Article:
No, but her name's on the AFM contract for "Back Home" '63, and to me the intro (as heard on the Made In California box set) sounds 12-stringish.
EDIT: unless you mean the Crystals' "Then He Kissed Me" track? Yeah, she apparently does take credit for that, as Wikipedia credits her with that intro.
69  Smiley Smile Stuff / General On Topic Discussions / Re: Beach Boys Orchestration Web Series on: November 26, 2019, 01:50:36 PM
Question for people, just to revisit the topic and to make sure I get details right for my big upcoming episode about guitars:

First electric 12 string that appears on a Beach Boys record:  Session-wise:  Don't Hurt My Little Sister; LP Order-wise: Do You Wanna Dance?

Is that correct?  Can anybody think of an appearance before that, or a session before that?

What about acoustic 12-string first appearance?  It's not as late as Then I Kissed Her, is it??

I now actually think the "12-string" on "Don't Hurt My Little Sister" is a 6-string, double-tracked to sound like a 12-string. That's what it sounds like to me, plus it was cut in June, and Carl supposedly didn't get his Rick 12 until after seeing "A Hard Day's Night", which hit U.S. theaters in August. The Fender XII was introduced until the very end of '64 or beginning of '65, the Mosrite wasn't that common yet, and there's no evidence of Carl owning a Bellzouki. If you listen to the session tapes on the S.O.T. boot, you can hear that the guitar intro was definitely double-tracked, and it sounds to me like a regular 6-string electric on both tracks.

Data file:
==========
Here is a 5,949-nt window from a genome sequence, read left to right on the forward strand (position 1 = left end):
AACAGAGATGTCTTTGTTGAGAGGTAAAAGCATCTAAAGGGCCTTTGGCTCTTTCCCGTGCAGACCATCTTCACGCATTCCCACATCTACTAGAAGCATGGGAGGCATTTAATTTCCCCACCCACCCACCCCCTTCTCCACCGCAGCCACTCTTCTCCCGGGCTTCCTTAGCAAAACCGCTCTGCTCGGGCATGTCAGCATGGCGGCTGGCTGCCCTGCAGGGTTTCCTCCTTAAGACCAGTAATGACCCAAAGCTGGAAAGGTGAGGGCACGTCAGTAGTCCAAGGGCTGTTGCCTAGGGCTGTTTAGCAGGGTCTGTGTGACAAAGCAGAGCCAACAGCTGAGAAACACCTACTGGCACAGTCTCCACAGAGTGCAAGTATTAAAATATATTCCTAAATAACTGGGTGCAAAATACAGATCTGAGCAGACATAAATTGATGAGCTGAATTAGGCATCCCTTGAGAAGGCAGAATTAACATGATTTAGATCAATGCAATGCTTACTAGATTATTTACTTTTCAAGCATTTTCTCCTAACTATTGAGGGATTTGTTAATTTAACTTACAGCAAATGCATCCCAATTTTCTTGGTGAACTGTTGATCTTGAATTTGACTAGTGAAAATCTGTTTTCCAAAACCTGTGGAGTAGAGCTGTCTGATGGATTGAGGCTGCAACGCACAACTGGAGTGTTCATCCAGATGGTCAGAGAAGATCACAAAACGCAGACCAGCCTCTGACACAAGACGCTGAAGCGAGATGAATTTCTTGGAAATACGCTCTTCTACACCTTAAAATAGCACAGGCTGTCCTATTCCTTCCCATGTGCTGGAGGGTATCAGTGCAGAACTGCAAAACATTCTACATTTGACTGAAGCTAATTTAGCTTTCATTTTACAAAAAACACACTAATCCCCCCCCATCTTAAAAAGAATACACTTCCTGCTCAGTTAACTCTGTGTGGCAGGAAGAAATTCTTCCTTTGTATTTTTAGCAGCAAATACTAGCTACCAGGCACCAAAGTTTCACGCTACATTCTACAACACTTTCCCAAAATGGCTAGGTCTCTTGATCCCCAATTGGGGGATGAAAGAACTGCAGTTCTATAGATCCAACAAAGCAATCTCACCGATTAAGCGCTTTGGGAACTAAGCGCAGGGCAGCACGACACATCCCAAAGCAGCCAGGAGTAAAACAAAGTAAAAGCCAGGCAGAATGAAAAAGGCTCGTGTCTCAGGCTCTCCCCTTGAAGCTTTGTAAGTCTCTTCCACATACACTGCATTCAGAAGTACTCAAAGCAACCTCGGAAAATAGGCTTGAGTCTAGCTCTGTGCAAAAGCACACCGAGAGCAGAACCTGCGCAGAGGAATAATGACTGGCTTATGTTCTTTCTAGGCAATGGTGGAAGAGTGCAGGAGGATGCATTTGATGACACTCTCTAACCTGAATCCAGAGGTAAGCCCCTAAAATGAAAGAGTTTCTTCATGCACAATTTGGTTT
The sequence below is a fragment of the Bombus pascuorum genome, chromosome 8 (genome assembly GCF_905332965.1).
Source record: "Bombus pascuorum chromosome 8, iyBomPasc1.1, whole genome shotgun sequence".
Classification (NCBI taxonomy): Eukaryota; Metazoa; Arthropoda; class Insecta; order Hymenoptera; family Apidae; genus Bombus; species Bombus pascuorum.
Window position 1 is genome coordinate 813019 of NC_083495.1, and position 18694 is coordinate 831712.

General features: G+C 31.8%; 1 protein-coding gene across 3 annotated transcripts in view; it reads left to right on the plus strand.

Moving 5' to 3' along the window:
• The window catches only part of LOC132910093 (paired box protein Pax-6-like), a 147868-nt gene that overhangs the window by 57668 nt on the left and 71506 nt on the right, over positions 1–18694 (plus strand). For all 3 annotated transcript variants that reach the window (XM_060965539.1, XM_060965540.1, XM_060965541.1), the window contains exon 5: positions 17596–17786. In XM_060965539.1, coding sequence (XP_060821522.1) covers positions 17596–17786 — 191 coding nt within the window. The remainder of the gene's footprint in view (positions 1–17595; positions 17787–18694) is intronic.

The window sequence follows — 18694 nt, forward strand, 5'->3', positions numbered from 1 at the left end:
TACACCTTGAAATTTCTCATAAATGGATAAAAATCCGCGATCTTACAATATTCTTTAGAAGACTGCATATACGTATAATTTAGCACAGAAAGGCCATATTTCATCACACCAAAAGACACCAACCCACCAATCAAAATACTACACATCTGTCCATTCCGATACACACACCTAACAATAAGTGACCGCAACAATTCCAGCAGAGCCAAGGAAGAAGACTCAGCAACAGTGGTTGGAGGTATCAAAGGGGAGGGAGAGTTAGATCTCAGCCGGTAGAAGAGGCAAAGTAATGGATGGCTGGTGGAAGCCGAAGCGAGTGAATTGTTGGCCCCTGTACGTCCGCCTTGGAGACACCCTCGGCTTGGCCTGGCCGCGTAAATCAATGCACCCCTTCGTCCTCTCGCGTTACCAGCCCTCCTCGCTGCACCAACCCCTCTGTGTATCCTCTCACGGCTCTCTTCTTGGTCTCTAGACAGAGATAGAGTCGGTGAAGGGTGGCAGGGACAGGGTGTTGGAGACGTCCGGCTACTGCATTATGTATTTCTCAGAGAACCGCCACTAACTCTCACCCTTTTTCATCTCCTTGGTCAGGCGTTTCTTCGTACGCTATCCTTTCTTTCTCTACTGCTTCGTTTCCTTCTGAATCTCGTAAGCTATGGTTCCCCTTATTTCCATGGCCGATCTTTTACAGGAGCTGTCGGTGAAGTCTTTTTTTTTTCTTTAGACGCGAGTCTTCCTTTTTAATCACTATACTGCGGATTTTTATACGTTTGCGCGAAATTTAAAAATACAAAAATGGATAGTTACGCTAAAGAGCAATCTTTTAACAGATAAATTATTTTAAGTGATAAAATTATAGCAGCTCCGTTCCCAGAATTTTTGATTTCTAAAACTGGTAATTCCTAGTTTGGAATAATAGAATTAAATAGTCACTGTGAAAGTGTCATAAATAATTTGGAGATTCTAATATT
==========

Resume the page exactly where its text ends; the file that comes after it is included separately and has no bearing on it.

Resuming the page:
However, it seems to me that Carol Kaye is playing some sort of 12-string electric on the '63 version of "Back Home" (as she reportedly did on The Crystals' "Then He Kissed Me"). Or maybe it's an acoustic with a pickup, driven through an amp?